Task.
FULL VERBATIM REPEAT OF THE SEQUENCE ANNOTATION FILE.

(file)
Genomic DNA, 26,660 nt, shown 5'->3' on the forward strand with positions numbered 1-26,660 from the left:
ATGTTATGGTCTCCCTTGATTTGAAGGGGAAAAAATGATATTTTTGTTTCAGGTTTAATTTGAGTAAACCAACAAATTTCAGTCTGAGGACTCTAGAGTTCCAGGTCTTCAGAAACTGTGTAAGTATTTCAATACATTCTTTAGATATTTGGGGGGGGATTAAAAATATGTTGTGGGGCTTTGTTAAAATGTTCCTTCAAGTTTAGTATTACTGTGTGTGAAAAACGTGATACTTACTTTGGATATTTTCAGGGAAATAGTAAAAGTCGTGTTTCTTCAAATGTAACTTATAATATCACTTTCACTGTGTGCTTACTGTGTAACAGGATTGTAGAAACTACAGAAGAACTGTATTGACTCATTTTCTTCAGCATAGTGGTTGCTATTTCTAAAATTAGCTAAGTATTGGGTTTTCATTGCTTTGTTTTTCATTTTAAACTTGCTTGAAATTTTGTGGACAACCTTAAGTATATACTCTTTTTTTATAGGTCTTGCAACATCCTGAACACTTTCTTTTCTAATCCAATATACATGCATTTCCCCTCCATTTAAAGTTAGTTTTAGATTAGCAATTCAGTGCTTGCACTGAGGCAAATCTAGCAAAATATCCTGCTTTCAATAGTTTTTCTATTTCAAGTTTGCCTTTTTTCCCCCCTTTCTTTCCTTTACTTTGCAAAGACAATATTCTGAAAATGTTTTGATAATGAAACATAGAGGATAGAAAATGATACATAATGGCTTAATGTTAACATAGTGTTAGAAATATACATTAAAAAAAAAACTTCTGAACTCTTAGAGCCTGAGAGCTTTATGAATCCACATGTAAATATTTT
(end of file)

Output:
Genomic DNA, 26,660 nt, shown 5'->3' on the forward strand with positions numbered 1-26,660 from the left:
ATGTTATGGTCTCCCTTGATTTGAAGGGGAAAAAATGATATTTTTGTTTCAGGTTTAATTTGAGTAAACCAACAAATTTCAGTCTGAGGACTCTAGAGTTCCAGGTCTTCAGAAACTGTGTAAGTATTTCAATACATTCTTTAGATATTTGGGGGGGGATTAAAAATATGTTGTGGGGCTTTGTTAAAATGTTCCTTCAAGTTTAGTATTACTGTGTGTGAAAAACGTGATACTTACTTTGGATATTTTCAGGGAAATAGTAAAAGTCGTGTTTCTTCAAATGTAACTTATAATATCACTTTCACTGTGTGCTTACTGTGTAACAGGATTGTAGAAACTACAGAAGAACTGTATTGACTCATTTTCTTCAGCATAGTGGTTGCTATTTCTAAAATTAGCTAAGTATTGGGTTTTCATTGCTTTGTTTTTCATTTTAAACTTGCTTGAAATTTTGTGGACAACCTTAAGTATATACTCTTTTTTTATAGGTCTTGCAACATCCTGAACACTTTCTTTTCTAATCCAATATACATGCATTTCCCCTCCATTTAAAGTTAGTTTTAGATTAGCAATTCAGTGCTTGCACTGAGGCAAATCTAGCAAAATATCCTGCTTTCAATAGTTTTTCTATTTCAAGTTTGCCTTTTTTCCCCCCTTTCTTTCCTTTACTTTGCAAAGACAATATTCTGAAAATGTTTTGATAATGAAACATAGAGGATAGAAAATGATACATAATGGCTTAATGTTAACATAGTGTTAGAAATATACATTAAAAAAAAAACTTCTGAACTCTTAGAGCCTGAGAGCTTTATGAATCCACATGTAAATATTTT